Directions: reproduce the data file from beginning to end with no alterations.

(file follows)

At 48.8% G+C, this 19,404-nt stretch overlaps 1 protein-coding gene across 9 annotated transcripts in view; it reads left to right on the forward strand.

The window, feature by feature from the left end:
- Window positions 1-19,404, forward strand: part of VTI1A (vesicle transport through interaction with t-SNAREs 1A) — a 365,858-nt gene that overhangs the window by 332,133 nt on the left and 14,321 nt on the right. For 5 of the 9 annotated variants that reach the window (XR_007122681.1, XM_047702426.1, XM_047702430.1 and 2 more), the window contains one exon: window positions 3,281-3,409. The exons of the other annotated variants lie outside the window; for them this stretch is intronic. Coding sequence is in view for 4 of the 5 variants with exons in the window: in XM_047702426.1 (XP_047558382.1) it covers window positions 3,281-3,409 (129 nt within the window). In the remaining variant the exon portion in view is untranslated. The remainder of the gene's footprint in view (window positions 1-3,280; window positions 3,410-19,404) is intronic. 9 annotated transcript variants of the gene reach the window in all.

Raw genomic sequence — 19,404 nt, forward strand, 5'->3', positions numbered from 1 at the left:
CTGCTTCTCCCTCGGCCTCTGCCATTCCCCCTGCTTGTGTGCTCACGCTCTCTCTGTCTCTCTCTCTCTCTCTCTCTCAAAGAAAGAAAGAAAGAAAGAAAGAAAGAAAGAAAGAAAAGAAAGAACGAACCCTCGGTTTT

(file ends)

At 48.8% G+C, this 19,404-nt stretch overlaps 1 protein-coding gene across 9 annotated transcripts in view; it reads left to right on the forward strand.

The window, feature by feature from the left end:
- Window positions 1-19,404, forward strand: part of VTI1A (vesicle transport through interaction with t-SNAREs 1A) — a 365,858-nt gene that overhangs the window by 332,133 nt on the left and 14,321 nt on the right. For 5 of the 9 annotated variants that reach the window (XR_007122681.1, XM_047702426.1, XM_047702430.1 and 2 more), the window contains one exon: window positions 3,281-3,409. The exons of the other annotated variants lie outside the window; for them this stretch is intronic. Coding sequence is in view for 4 of the 5 variants with exons in the window: in XM_047702426.1 (XP_047558382.1) it covers window positions 3,281-3,409 (129 nt within the window). In the remaining variant the exon portion in view is untranslated. The remainder of the gene's footprint in view (window positions 1-3,280; window positions 3,410-19,404) is intronic. 9 annotated transcript variants of the gene reach the window in all.

Raw genomic sequence — 19,404 nt, forward strand, 5'->3', positions numbered from 1 at the left:
CTGCTTCTCCCTCGGCCTCTGCCATTCCCCCTGCTTGTGTGCTCACGCTCTCTCTGTCTCTCTCTCTCTCTCTCTCTCAAAGAAAGAAAGAAAGAAAGAAAGAAAGAAAGAAAGAAAAGAAAGAACGAACCCTCGGTTTT